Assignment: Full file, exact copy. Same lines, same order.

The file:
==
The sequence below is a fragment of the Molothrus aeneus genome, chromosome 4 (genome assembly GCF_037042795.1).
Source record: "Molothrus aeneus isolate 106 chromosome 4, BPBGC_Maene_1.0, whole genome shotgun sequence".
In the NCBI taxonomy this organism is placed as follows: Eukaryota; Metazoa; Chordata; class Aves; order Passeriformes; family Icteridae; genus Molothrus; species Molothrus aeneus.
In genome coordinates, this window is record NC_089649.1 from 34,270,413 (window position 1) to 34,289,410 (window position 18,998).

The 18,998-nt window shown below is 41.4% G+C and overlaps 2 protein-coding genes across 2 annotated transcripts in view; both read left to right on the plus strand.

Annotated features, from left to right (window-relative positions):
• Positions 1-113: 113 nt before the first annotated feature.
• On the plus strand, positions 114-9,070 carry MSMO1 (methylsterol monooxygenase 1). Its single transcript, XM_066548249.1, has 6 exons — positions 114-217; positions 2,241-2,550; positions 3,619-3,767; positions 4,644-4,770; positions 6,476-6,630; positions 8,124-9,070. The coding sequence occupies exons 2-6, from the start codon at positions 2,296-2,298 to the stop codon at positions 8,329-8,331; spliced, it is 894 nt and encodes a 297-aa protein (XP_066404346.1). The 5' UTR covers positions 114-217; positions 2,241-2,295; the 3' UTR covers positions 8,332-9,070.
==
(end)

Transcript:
The sequence below is a fragment of the Molothrus aeneus genome, chromosome 4 (genome assembly GCF_037042795.1).
Source record: "Molothrus aeneus isolate 106 chromosome 4, BPBGC_Maene_1.0, whole genome shotgun sequence".
In the NCBI taxonomy this organism is placed as follows: Eukaryota; Metazoa; Chordata; class Aves; order Passeriformes; family Icteridae; genus Molothrus; species Molothrus aeneus.
In genome coordinates, this window is record NC_089649.1 from 34,270,413 (window position 1) to 34,289,410 (window position 18,998).

The 18,998-nt window shown below is 41.4% G+C and overlaps 2 protein-coding genes across 2 annotated transcripts in view; both read left to right on the plus strand.

Annotated features, from left to right (window-relative positions):
• Positions 1-113: 113 nt before the first annotated feature.
• On the plus strand, positions 114-9,070 carry MSMO1 (methylsterol monooxygenase 1). Its single transcript, XM_066548249.1, has 6 exons — positions 114-217; positions 2,241-2,550; positions 3,619-3,767; positions 4,644-4,770; positions 6,476-6,630; positions 8,124-9,070. The coding sequence occupies exons 2-6, from the start codon at positions 2,296-2,298 to the stop codon at positions 8,329-8,331; spliced, it is 894 nt and encodes a 297-aa protein (XP_066404346.1). The 5' UTR covers positions 114-217; positions 2,241-2,295; the 3' UTR covers positions 8,332-9,070.